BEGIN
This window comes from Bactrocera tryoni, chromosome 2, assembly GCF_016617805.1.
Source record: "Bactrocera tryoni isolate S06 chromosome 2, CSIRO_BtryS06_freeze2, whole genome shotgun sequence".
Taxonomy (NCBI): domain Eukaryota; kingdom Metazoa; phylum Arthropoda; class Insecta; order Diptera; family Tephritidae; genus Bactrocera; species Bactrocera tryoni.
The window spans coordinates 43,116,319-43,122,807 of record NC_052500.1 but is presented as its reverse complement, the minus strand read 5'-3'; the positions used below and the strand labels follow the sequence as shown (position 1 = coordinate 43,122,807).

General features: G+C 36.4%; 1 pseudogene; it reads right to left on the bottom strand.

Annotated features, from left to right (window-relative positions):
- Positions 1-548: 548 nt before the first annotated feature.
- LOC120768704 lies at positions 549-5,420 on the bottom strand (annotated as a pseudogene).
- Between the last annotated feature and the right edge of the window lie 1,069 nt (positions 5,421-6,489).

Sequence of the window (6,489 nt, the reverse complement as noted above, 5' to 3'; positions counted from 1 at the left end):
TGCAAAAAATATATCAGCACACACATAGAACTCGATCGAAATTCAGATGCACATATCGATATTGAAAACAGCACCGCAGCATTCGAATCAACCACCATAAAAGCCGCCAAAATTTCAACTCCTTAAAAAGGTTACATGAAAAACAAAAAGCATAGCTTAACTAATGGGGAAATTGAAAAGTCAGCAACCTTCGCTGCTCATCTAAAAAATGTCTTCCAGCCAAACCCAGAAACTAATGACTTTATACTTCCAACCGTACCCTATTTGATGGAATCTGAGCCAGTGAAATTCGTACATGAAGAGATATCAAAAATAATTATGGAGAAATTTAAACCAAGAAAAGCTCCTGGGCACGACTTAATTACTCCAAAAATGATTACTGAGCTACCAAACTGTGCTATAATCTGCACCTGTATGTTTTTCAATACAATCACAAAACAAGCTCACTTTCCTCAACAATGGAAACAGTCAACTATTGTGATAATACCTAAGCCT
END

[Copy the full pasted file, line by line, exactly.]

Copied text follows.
This window comes from Bactrocera tryoni, chromosome 2, assembly GCF_016617805.1.
Source record: "Bactrocera tryoni isolate S06 chromosome 2, CSIRO_BtryS06_freeze2, whole genome shotgun sequence".
Taxonomy (NCBI): domain Eukaryota; kingdom Metazoa; phylum Arthropoda; class Insecta; order Diptera; family Tephritidae; genus Bactrocera; species Bactrocera tryoni.
The window spans coordinates 43,116,319-43,122,807 of record NC_052500.1 but is presented as its reverse complement, the minus strand read 5'-3'; the positions used below and the strand labels follow the sequence as shown (position 1 = coordinate 43,122,807).

General features: G+C 36.4%; 1 pseudogene; it reads right to left on the bottom strand.

Annotated features, from left to right (window-relative positions):
- Positions 1-548: 548 nt before the first annotated feature.
- LOC120768704 lies at positions 549-5,420 on the bottom strand (annotated as a pseudogene).
- Between the last annotated feature and the right edge of the window lie 1,069 nt (positions 5,421-6,489).

Sequence of the window (6,489 nt, the reverse complement as noted above, 5' to 3'; positions counted from 1 at the left end):
TGCAAAAAATATATCAGCACACACATAGAACTCGATCGAAATTCAGATGCACATATCGATATTGAAAACAGCACCGCAGCATTCGAATCAACCACCATAAAAGCCGCCAAAATTTCAACTCCTTAAAAAGGTTACATGAAAAACAAAAAGCATAGCTTAACTAATGGGGAAATTGAAAAGTCAGCAACCTTCGCTGCTCATCTAAAAAATGTCTTCCAGCCAAACCCAGAAACTAATGACTTTATACTTCCAACCGTACCCTATTTGATGGAATCTGAGCCAGTGAAATTCGTACATGAAGAGATATCAAAAATAATTATGGAGAAATTTAAACCAAGAAAAGCTCCTGGGCACGACTTAATTACTCCAAAAATGATTACTGAGCTACCAAACTGTGCTATAATCTGCACCTGTATGTTTTTCAATACAATCACAAAACAAGCTCACTTTCCTCAACAATGGAAACAGTCAACTATTGTGATAATACCTAAGCCT